You might have heard your veterinarian say, “Let’s run a titer on him,” when referring to your horse and whether he’s protected against disease, or to figure out what might be causing particular clinical signs. What exactly does “titer” mean?
In immunological terms, titer refers to the concentration of specific antibodies in a blood serum sample. The titer is determined by serially (repeatedly) diluting the serum and assaying (quantitatively analyzing) each dilution for the activity (for example, how many virus-neutralizing antibodies are present). The last dilution of a sample that responds in the assay determines the titer.
The greater the concentration of the specific antibody you’re looking for in the serum sample, the higher the titer.
This information has several important uses. In clinical practice it can be used to determine if an individual has been exposed to an infectious agent. Prior to exposure the antibody titer would be very low or undetectable. Following exposure the immune system produces antibodies, resulting in an increase in the titer. Rising antibody titers, as determined using paired sera samples collected days or weeks apart, provide evidence for exposure to the infectious agent. This is particularly useful when it is not possible to isolate the agent for identification, as is the case for Potomac horse fever (you cannot isolate Neorickettsia risticii, the bacterium that causes Potomac horse fever).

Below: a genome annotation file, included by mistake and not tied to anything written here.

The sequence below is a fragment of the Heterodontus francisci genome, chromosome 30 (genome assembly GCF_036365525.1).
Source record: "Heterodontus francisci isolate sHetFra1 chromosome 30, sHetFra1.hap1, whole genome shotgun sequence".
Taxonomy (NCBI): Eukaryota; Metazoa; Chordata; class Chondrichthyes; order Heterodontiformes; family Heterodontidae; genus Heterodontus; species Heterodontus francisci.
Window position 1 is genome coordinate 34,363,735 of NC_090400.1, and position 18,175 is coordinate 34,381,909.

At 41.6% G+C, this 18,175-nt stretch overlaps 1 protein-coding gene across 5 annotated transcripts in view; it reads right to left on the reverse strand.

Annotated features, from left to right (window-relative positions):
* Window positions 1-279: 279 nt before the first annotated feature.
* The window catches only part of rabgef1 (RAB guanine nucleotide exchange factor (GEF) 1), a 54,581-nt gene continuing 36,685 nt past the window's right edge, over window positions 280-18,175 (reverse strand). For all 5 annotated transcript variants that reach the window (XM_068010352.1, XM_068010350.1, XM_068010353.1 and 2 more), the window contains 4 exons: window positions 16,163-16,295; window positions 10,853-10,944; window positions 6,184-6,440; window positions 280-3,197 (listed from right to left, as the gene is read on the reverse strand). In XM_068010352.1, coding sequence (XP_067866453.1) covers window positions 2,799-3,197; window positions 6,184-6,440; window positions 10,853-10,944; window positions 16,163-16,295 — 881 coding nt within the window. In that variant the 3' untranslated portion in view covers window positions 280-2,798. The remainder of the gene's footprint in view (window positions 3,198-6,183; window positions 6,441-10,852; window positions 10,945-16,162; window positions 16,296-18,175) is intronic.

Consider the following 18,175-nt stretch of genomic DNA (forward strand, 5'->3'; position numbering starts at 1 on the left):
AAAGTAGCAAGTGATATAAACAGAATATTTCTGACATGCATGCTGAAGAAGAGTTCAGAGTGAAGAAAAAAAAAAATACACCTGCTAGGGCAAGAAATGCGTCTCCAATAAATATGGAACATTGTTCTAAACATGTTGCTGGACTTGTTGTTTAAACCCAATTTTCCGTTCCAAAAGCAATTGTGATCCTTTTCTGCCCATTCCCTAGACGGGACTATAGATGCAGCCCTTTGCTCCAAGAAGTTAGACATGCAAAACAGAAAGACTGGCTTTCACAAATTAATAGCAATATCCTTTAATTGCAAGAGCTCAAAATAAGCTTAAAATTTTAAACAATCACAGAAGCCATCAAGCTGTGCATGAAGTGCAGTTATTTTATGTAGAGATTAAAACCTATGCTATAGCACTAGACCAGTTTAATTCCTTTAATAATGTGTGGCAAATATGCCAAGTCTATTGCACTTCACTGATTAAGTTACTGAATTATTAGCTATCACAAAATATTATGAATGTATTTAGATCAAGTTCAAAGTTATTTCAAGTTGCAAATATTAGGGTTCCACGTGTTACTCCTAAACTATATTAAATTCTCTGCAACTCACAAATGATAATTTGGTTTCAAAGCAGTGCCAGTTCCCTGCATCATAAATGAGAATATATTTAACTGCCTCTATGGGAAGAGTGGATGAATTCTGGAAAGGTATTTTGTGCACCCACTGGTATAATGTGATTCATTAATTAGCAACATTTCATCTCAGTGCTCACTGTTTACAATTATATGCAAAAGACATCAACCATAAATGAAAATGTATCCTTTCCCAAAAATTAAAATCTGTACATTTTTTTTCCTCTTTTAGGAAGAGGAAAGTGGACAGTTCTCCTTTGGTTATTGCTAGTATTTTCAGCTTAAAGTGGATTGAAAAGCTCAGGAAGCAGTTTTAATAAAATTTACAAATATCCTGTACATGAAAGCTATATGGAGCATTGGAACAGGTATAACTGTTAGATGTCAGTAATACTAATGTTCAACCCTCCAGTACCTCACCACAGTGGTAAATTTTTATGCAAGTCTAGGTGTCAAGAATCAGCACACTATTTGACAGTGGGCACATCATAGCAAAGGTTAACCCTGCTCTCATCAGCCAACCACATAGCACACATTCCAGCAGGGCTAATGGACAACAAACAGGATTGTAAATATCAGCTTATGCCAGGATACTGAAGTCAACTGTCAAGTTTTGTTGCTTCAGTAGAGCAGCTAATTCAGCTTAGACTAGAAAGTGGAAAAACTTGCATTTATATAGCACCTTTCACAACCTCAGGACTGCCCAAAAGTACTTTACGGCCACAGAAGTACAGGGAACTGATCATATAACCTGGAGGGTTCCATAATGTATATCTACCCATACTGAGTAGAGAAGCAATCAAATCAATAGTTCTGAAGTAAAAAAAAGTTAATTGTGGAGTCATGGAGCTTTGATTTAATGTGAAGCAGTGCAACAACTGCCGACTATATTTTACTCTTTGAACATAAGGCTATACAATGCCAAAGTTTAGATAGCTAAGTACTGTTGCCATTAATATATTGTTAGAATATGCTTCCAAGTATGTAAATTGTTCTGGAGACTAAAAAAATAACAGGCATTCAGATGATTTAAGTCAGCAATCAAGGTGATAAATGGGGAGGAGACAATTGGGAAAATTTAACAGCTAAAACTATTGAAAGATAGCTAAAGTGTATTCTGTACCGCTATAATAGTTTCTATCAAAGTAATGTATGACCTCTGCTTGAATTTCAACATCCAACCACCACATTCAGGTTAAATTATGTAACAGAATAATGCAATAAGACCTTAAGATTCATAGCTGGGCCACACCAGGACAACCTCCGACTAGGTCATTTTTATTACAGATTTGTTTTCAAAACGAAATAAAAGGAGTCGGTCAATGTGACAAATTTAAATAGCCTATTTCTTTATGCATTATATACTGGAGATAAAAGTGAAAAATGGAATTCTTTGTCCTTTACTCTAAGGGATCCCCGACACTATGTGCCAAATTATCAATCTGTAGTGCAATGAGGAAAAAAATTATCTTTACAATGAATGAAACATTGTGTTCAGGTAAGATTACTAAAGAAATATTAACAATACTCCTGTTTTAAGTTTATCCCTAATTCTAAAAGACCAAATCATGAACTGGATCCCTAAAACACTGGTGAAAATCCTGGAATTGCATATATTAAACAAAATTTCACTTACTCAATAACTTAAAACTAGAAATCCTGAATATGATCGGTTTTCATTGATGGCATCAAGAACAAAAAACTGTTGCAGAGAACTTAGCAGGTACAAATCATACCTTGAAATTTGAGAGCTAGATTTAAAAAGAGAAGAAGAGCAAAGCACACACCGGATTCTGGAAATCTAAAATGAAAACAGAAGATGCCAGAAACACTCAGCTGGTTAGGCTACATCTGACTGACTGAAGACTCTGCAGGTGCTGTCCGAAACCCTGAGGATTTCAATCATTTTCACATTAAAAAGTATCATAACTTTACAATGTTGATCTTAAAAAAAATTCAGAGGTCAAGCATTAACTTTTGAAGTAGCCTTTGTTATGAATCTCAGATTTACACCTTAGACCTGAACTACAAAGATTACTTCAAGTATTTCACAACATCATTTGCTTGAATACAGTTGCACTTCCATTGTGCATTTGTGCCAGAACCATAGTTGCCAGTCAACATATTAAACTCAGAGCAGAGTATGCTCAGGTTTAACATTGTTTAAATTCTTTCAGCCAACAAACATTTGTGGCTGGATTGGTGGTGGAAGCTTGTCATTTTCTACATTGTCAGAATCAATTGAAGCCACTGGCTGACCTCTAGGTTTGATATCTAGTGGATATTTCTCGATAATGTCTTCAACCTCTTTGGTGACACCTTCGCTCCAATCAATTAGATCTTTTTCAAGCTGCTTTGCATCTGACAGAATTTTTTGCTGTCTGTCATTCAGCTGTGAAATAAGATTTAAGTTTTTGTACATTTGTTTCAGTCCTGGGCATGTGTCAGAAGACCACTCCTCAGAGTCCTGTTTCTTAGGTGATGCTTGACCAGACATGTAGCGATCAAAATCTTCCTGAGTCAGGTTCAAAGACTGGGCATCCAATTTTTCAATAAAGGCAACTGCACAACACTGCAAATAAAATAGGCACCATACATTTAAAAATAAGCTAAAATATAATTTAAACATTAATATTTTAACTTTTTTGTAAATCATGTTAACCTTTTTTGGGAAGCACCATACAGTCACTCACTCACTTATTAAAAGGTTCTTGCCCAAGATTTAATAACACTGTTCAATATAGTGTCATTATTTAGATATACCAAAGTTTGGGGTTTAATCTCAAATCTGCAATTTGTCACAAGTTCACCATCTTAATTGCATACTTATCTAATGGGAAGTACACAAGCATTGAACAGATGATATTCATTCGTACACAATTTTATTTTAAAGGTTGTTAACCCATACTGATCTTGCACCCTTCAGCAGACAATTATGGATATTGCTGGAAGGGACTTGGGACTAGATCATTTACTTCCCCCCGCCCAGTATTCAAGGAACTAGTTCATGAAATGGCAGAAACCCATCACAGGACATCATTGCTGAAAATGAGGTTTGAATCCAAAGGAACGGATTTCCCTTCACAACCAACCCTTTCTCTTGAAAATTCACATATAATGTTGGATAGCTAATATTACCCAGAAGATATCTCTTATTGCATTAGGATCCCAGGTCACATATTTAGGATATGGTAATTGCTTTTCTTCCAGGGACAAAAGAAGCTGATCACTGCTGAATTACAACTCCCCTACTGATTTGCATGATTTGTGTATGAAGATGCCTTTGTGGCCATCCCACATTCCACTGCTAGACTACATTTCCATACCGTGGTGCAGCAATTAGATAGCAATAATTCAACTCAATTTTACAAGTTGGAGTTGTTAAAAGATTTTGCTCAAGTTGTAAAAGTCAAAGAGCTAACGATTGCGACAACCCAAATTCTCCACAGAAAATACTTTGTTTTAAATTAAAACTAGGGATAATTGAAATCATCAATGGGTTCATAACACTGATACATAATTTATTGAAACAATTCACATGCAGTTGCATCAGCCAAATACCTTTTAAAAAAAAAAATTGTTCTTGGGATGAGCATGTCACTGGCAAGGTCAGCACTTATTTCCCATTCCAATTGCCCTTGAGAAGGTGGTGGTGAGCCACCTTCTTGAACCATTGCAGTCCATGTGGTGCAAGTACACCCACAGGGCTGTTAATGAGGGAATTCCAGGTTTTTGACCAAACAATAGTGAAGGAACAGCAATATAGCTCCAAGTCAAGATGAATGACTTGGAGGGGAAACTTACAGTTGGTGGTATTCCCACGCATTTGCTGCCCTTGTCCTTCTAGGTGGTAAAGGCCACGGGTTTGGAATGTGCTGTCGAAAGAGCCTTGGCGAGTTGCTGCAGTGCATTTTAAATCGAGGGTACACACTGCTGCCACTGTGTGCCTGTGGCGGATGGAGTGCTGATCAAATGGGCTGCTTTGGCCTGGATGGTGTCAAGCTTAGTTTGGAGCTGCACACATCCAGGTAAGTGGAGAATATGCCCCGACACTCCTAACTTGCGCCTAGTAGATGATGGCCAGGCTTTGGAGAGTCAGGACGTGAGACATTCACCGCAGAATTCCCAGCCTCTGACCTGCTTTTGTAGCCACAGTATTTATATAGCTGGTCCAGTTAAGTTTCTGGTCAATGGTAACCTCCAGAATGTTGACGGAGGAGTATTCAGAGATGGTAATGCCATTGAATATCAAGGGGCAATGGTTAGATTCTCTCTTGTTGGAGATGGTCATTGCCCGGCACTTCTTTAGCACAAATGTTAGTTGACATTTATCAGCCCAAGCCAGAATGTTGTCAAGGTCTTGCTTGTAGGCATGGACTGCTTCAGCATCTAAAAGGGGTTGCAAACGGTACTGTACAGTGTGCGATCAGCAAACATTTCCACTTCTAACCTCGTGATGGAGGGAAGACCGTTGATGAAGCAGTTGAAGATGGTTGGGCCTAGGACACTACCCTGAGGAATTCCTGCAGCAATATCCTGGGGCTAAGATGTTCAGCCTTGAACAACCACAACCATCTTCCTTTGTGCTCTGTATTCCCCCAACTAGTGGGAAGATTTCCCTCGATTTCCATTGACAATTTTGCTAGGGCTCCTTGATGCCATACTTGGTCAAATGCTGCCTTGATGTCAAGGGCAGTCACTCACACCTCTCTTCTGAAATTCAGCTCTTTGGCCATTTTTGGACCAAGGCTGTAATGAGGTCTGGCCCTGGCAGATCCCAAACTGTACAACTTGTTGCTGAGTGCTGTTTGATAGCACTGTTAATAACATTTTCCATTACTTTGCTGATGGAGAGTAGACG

Very high antibody titers are also useful in the diagnosis of purpura hemorrhagica (an immunologically mediated condition characterized by swelling of the limbs and widespread skin hemorrhages, varying in severity from a mild transient reaction to a severe fatal condition) and metastatic abscesses caused by Streptococcus equi, the bacterium that causes strangles infection.
Another use of titer is to determine vaccine efficacy. Protection from inf